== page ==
Volatility, Uncertainty, Complexity and Ambiguity.
This four word acronym, VUCA, is now perceived as a trendy, new abbreviation among corporate leaders that best describes the current state of today’s global business.
The statement is usually attributed to General Max Thurman, a distinguished and celebrated US-based military general who developed a style of strategy around this acronym. This has led its adoption in just military circles but corporate ones as well!
Contrary to popular assumption though, it is not complete anarchy out there. It is not even entirely new! All four of the challenges described in VUCA have always existed in decades past. The only reason why it may seem more intense now is that we live in a globalized, internet-enabled society that makes us far more aware of what is happening around the world.
One could further argue that the term “It’s a VUCA world” is not a call to chaos but a call to face these four challenges with a new brand of order. It is an order that is enabled in equal parts technology, strategy and leadership.
And as a first step, it is important to define what exactly each of the words in VUCA mean. They are surprisingly less synonymous with each other than at first glance. This little guide from the Harvard Business Review is a good start.
That said, supply chain leadership should be aware of even more specific approaches than the ones being mentioned.
We have elected to discuss each of these below in a slightly different order to allow us to create supply chain linkages more effectively.
•The state of having many parts and being difficult to understand or find an answer to
So many of us can identify with this one. Our global supply chains are so complex these days, and that complexity seems to be increasing not decreasing.
This complexity is driven by global economies, distance, geography, geo-political and socio-economic issues. That’s just the first layer!
The second one comprises of the number, type and size of suppliers. Then, we have the number, types and sizes of products.
Following that, we have levels of market segmentation and associated product customisation. You need to concern yourself with the quality of the portfolio, nature of product development and lead times, and the list goes on and on!
After all, we all know that it was never a mere matter of assembling Product X and then shipping it off to Buyer Y.
For a larger enterprise, it can be a significant task just simply understanding the supply chain. We now even have a whole science born of supply chain experts creating end-to-end process maps so that everyone understands the actual process that is occurring to source, buy, move, make, distribute, and sell our products,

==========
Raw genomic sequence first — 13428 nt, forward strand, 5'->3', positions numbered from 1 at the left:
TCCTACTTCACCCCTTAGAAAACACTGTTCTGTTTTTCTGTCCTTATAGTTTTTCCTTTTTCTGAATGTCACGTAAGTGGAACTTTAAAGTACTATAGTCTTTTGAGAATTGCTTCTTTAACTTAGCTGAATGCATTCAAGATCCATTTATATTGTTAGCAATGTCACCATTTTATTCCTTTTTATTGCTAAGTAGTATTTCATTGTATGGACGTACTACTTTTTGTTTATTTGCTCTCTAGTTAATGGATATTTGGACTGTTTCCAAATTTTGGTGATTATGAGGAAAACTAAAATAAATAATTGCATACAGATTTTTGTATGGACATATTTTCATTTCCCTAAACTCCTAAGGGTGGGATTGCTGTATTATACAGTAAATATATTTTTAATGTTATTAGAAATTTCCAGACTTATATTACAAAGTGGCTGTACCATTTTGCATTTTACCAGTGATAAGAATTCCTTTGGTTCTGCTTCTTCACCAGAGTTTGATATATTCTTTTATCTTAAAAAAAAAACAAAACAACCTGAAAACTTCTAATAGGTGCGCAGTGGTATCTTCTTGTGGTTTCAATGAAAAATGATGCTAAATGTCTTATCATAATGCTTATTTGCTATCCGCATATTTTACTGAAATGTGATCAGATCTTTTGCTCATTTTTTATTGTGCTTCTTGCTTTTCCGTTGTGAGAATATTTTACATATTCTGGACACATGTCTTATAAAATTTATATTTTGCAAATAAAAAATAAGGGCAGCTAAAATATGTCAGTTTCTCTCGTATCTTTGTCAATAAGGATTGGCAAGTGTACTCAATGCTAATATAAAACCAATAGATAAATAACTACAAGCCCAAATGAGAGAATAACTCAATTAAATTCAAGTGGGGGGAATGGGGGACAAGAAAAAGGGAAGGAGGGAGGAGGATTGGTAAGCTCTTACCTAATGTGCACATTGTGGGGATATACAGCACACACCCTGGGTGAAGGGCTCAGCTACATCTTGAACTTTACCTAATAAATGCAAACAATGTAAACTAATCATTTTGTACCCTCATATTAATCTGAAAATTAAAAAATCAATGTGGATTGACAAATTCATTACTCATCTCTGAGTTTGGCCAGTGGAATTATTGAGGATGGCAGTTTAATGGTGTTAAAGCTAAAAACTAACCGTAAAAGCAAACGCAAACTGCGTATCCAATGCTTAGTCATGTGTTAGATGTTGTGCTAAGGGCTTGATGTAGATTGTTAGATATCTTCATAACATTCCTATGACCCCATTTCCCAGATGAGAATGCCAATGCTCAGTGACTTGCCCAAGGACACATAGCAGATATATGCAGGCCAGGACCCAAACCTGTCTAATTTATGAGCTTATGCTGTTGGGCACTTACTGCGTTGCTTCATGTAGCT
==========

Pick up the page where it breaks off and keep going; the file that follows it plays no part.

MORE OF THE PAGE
So, what is the best way? Is complexity good or bad? Where to from here?
In the first instance, you need to make sure that you actually understand your supply chain inside and out. Yes, that’s the supply chain from every supplier to you because ultimately you are responsible and accountable.
Who is it in your organisation that knows most about your supply chain? How can you best leverage their knowledge? Do you need to restructure so that you have these experts in the right places to actually influence this complex beast?
Once you are certain you know these complexities inside out, you then need to ask yourself the critical question: Is this complexity in my supply chain adding value to my business or is it just adding unnecessary complication which is destroying value and needs to be simplified? Take care because the answer here will obviously have critical impact on your business!
Fortunately, there is a lot you can do to facilitate your next move. You can use better tools for collecting, and auditing the information you are getting from your SC. You can make sure you have specialists on hand to analyse and interpret this information. Either way, make it a goal to better define those areas that are adding value and those destroying value and indeed what’s needed to improve these situations.
You can then clearly define as much of your ideal state as possible, including any ‘simplified’ areas.You can then work out the best way to transition from your current state to future state.
You might need further assistance on this step as well. Make sure you use someone with an end-to-end perspective. Remember, the supply chain is a holistic ecosystem of connected parts. You cannot operate on one section and expect that it will not impact the rest in some way!
•The quality or state of being likely to change suddenly and unexpectedly
Well, who hasn’t experienced this in supply chain? One moment everything is going well and on track and the next we are faced with possible disaster and consequences that could take years to recover from if we are lucky!